{¶ 9} As stated by the Ohio Supreme Court in Thompson v. Cincinnati, supra, at paragraph four of the syllabus:

{¶ 10} “A resident of one municipal corporation who receives wages as a result of work and labor performed within another municipal corporation may be lawfully taxed on such wages by both municipal corporations.   Sections 3 and 7, Article XVIII of the Ohio Constitution.”

 {¶ 11} In reaching this conclusion, the Thompson court opined that “the law provides that each municipality has a constitutional right to exercise the powers of local self-government, including the power to tax incomes, and that this power is restricted only by the General Assembly and not by the actions of other municipalities.”  Id. Nonetheless, the tax law imposed must bear some fiscal relation to the protections or other benefits given by the taxing authority.   Quoting Angell v. Toledo (1950), 153 Ohio St. 179, 185, 91 N.E.2d 250, the Thompson court stated:

{¶ 12} “ ‘The municipality certainly does afford protection against fire, theft, et cetera, to the place of business of plaintiff's employer and the operation thereof without which plaintiff's employer could not as readily run its business and employ help.   In other words, the city of Toledo does afford to plaintiff not only a place to work but a place to work protected by the municipal government of Toledo.’ ”  Id., 2 Ohio St.2d at 298, 31 O.O.2d 563, 208 N.E.2d 747.

{¶ 13} The Thompson court reasoned that the complainant in that case was taxed by and received benefits from two municipalities.   Consequently, “the burden of supplying the necessary revenue to maintain a municipality must rest on and be shared by those citizens who are provided with substantial benefits by the municipality.”  Id.

{¶ 14} The same is true in this case.   Appellant receives not only benefits from the city wherein she earns her income but from her resident city as well.   Contrary to appellant's position, Thompson does not require the individual to work in both cities in order to be subject to municipal tax on earned income.

{¶ 15} Appellant's first and fifth assignments of error are not well taken and are overruled.


 {¶ 16} In assignments of error two and four, appellant contends that recent amendments to R.C. Chapter 718 absolve her from paying income tax to East Cleveland.   As best as can be ascertained from appellant's arguments, appellant contends that Sub.H.B. No. 477, 148 Ohio Laws, Part II, 5120, which amended several sections of R.C. Chapter 718, restricts East Cleveland's ability to collect tax on her income earned in Brookpark.   Again, we disagree.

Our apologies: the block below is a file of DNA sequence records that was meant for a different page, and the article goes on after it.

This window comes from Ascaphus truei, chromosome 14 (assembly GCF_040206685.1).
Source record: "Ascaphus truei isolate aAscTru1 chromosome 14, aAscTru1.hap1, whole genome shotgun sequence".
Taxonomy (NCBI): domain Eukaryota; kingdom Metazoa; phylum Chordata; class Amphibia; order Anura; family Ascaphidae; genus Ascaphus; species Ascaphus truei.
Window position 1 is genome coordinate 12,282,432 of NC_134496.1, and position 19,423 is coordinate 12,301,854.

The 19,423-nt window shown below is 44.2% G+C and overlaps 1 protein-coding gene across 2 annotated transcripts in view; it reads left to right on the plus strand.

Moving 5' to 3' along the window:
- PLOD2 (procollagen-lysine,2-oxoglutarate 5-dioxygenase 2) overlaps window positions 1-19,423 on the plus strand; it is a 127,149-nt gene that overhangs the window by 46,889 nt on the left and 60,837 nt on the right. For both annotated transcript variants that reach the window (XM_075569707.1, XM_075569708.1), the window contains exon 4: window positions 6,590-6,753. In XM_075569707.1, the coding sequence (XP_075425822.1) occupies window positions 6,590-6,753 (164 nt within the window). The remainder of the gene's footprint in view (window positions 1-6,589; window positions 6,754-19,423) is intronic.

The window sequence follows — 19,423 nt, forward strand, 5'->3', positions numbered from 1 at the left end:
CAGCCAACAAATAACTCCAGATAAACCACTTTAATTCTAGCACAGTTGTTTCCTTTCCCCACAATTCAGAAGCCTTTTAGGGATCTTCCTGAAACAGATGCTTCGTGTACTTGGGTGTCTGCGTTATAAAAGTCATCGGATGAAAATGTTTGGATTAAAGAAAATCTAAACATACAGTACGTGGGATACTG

{¶ 17} While Sub.H.B. No. 477 modifies many sections within R.C. Chapter 718, none of the sections modified would restrict East Cleveland's ability to tax appellant's income earned in another city.   Moreover, even if this legislation did have the impact desired by appellant, this legislation did not become effective until July 26, 2000, which is considerably after the liability for the tax years at issue in this case, namely, 1996, 1997, and 1998.   Therefore, the trial court did not  err by failing to analyze whether appellant is absolved of municipal tax liability under Sub.H.B. No. 477, even if applicable.


{¶ 18} Appellant contends in her third and sixth assignments of error that the municipal tax interferes with the state income tax or violates the Voters Rights Act. She offers no argument in support of this assignment of error as is required by App.R. 16(A)(7) and we can discern none from the context of her brief.   Accordingly, we decline to address these assignments of error under App.R. 12(B).1

Judgment affirmed.


1.   Appellant failed to raise these arguments in the trial court and, as such, we would not consider them for the first time on appeal for this reason as well.

TIMOTHY E. McMONAGLE, Administrative Judge.


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Docket No: No. 81376.

Decided: February 20, 2003

Court: Court of Appeals of Ohio,Eighth District, Cuyahoga County.